Did I say economic development? I did, and here's why: Economists agree that research (i.e., the production of new knowledge), as occurs daily on our campuses, is the most direct avenue for creating new wealth. When that new knowledge is taught and then quantified in a market environment, it creates fuller employment, capital formation, growing profits, and surpluses for reinvestment. In other words, it is from research that new companies are born and new jobs are created. It is from research that the economy expands and new wealth is created.
How much new wealth? Studies conducted at The University of Akron show that the direct return to the state on each dollar spent on higher education is $1.84. By any measure, a nearly two-to-one return on investment is exceptional, but that represents only the extra taxes paid by individuals. In addition, the economy obtains significant other returns when upgraded educational levels and enhanced research outputs are expressed in the marketplace-returns which economists estimate at as much as 50% to 60% per year!
And there are yet other economic and social benefits to be counted, such as the savings from the many costs otherwise associated with a lack of educational attainment-including unemployment, welfare, crime, and the like. The cost, for example, of keeping a person in prison is more than $30,000 per year, as compared to education-the most effective crime prevention factor-which costs the state about $5,000 per year. As Derek Bok has often said: "If you think education is expensive, try ignorance."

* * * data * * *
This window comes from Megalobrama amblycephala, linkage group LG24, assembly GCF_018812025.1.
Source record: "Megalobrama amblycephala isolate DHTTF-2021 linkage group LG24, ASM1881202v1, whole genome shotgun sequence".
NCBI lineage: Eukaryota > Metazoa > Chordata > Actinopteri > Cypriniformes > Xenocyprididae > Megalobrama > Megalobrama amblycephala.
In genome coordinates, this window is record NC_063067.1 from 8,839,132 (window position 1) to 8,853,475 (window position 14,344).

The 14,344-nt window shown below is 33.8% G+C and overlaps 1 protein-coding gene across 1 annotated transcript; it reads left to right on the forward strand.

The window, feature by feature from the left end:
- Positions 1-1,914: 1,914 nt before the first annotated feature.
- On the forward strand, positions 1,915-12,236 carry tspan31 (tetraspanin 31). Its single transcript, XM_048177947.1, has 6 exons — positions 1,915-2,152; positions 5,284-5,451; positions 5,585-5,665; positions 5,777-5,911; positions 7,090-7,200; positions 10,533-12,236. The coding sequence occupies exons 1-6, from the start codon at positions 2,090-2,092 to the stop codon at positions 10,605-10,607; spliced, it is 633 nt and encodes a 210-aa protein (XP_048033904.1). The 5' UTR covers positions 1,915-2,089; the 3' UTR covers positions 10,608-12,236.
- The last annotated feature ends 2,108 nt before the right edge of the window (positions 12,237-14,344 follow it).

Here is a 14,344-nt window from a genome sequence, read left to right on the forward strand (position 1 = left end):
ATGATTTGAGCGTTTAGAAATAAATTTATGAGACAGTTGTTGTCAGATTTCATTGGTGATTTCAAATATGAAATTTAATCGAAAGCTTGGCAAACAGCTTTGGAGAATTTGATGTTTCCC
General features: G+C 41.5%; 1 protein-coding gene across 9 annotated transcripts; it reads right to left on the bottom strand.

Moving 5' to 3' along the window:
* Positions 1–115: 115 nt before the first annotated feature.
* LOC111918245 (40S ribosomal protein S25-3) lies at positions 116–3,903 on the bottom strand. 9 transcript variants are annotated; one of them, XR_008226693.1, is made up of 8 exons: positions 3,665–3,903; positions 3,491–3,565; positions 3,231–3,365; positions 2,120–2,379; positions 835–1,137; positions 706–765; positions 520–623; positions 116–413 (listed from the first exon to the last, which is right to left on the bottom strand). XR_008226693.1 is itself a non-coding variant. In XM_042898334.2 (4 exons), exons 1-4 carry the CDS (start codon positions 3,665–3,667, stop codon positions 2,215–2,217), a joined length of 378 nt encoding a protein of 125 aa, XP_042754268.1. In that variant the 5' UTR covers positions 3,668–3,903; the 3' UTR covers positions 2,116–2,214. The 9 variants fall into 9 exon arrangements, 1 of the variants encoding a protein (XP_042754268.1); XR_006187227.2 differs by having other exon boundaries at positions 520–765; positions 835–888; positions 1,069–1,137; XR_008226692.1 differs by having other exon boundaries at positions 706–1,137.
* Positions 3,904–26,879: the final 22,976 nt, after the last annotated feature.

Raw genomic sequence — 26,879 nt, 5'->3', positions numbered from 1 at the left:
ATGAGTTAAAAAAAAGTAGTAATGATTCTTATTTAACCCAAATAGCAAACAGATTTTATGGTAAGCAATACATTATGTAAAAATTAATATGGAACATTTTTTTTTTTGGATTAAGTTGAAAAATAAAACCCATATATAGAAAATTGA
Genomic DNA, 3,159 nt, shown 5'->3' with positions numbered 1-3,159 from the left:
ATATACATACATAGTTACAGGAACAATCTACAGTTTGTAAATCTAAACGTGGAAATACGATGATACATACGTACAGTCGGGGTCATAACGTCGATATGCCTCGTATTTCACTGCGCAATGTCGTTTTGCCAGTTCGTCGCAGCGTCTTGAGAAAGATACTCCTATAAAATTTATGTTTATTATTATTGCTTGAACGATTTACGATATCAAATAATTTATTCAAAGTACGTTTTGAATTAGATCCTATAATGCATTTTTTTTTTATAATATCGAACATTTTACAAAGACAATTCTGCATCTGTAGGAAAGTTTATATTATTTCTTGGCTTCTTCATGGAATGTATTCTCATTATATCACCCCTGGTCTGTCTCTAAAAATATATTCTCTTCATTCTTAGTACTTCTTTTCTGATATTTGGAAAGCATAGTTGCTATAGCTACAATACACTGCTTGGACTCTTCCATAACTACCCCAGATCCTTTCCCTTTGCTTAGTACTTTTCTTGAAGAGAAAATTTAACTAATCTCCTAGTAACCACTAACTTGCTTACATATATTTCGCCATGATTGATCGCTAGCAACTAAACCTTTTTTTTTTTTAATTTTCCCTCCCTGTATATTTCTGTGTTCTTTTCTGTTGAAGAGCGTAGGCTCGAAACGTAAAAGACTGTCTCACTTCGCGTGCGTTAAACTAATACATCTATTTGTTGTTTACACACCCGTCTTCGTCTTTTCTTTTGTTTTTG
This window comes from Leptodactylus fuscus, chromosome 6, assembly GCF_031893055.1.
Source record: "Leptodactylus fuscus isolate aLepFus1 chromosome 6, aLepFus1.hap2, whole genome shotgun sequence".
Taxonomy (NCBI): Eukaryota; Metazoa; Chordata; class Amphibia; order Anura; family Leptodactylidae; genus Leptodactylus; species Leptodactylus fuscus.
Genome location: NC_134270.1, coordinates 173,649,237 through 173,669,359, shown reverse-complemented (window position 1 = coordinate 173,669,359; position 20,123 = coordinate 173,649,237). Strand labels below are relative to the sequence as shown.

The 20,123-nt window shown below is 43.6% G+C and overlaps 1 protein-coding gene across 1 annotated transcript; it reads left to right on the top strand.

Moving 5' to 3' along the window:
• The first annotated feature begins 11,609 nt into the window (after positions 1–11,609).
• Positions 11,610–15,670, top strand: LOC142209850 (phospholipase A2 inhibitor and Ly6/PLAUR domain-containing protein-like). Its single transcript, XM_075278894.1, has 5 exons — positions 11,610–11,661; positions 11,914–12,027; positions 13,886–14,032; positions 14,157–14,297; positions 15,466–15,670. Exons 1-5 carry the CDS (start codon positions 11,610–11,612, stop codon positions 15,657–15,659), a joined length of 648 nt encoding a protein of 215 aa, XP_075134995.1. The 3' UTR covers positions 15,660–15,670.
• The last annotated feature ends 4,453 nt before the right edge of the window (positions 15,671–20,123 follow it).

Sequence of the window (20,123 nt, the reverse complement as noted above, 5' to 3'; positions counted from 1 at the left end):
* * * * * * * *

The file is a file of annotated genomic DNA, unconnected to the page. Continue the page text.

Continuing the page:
That Ohio suffers from a serious educational deficit is evident from its standing in the educational attainment of its citizens. The state is below the national average in residents with bachelor's and graduate degrees - a condition which has been steadily worsening right along with personal income. According to the Ohio Board of Regents, the state would need nearly one-quarter of a million more college graduates just to reach the national average.
If the concept of an educational deficit sounds like fuzzy logic, consider this: The most recent figures from the Current Population Survey (1997) showed that Ohioans with only a high school degree earned an average annual income of $23,600. The average income for those with a bachelor's degree was $42,500 and for those with more than a bachelor's, $52,800. From these income figures, it is not difficult to conclude that closing the educational deficit could add almost one-quarter of a million more higher-wage earners to the tax rolls. And other investment returns would be generated, as virtually every economic wheel also is turned by the added human resources nurtured on our campuses.